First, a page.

Facebook users may want to think less about making “friends” and more about privacy and security if a study by the security company Sophos is anything to go by.
A study by Sophos’ Australian team has found that Facebook users are too willing to give out their personal information.
The study was conducted to see how likely Facebook users were to offer up personal information by accepting fake friend requests set up by Sophos. Some 41-46pc of 100 users Sophos contacted "blindly accepted" friend requests from two fake Facebook users created by Sophos.
In becoming "friends" with Sophos, users lay bare personal information they have on their profile pages. Sophos was able to access up to 89pc of the users’ full dates of birth, their e-mail addresses, where they went to school, and more. Half of all the users Sophos befriended displayed the town or suburb where they live and even offered up information on friends and relatives.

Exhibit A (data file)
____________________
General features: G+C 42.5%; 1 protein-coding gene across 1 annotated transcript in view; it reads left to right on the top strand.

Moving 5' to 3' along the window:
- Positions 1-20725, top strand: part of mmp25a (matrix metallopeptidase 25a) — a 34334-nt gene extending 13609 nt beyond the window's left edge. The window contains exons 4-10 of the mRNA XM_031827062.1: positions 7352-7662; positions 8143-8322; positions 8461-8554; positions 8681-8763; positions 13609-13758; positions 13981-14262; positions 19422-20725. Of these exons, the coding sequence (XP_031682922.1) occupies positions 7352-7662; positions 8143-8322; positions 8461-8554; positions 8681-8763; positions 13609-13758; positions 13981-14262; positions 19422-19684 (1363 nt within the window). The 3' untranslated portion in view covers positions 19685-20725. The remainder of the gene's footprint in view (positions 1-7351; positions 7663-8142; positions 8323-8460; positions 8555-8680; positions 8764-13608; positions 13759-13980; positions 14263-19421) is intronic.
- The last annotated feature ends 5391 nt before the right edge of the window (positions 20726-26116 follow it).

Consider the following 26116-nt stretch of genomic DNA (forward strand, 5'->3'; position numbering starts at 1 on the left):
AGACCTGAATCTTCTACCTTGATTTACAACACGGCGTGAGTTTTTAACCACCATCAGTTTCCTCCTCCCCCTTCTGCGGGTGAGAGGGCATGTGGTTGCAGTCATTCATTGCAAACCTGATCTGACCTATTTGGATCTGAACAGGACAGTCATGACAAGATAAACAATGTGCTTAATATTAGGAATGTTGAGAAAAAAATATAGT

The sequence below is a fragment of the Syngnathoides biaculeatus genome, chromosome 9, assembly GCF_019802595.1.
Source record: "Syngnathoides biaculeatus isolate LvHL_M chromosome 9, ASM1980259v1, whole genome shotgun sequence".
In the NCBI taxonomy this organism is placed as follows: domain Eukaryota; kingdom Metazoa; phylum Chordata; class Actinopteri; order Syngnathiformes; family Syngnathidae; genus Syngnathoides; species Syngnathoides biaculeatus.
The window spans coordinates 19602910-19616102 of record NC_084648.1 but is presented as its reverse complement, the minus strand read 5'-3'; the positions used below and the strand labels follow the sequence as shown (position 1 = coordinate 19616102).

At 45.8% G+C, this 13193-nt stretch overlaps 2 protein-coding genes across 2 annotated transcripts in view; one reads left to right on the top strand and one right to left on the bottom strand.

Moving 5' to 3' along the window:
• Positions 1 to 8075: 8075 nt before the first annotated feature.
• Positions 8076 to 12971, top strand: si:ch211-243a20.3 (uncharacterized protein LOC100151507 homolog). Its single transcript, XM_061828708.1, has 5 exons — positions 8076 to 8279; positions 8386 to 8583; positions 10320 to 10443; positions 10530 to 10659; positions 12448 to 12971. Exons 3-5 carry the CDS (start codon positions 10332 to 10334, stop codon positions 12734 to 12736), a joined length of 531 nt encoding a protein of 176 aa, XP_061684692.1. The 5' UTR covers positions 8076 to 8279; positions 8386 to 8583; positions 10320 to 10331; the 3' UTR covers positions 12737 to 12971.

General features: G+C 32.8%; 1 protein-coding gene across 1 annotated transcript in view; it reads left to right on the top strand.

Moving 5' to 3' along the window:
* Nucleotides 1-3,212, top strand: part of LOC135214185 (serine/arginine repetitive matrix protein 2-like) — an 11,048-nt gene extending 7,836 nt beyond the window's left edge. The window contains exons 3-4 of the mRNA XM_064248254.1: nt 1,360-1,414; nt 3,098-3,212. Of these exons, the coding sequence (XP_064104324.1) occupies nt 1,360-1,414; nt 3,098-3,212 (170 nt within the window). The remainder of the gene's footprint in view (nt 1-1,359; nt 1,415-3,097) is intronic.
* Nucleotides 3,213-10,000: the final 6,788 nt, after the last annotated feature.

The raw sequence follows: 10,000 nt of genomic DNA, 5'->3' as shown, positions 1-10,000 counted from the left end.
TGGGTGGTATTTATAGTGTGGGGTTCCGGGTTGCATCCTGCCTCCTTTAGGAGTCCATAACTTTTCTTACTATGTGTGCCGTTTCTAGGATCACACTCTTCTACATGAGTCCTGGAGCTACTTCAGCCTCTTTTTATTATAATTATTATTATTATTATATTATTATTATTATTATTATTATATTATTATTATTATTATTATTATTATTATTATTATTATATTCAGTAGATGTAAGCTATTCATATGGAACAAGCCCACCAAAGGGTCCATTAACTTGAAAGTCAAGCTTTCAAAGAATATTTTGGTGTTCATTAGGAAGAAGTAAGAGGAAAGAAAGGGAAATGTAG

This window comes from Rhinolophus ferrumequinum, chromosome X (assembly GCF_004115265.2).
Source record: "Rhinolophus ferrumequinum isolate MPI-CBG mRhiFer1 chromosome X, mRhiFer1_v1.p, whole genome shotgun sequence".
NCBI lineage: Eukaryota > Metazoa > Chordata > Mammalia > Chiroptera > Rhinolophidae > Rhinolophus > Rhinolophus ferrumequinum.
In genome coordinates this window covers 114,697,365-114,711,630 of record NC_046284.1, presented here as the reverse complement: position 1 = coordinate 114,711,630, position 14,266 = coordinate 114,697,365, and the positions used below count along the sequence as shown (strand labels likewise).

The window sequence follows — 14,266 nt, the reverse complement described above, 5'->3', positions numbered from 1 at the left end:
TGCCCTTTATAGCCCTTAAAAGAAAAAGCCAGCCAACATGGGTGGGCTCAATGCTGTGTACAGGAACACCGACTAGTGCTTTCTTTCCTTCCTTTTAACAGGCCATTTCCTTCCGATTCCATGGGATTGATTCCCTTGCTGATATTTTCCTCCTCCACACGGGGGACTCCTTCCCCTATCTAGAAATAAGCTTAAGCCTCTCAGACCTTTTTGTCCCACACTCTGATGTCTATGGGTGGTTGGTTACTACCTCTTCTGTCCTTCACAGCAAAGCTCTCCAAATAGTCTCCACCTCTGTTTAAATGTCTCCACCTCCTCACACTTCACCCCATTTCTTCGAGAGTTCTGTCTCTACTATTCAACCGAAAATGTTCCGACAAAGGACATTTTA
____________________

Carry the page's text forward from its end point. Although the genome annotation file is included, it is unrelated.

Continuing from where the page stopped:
Younger users were "more liberal" with their workplace or school information than older users, Sophos found.
"Both groups were very liberal with their e-mail addresses and with their birthdays," Sophos wrote in a blog post Sunday announcing the results. "This is worrying because these details make an excellent starting point for scammers and social engineers."
Photo: About 41-46pc of 100 Facebook users "blindly accepted" friend requests from fake accounts set up by security firm Sophos.
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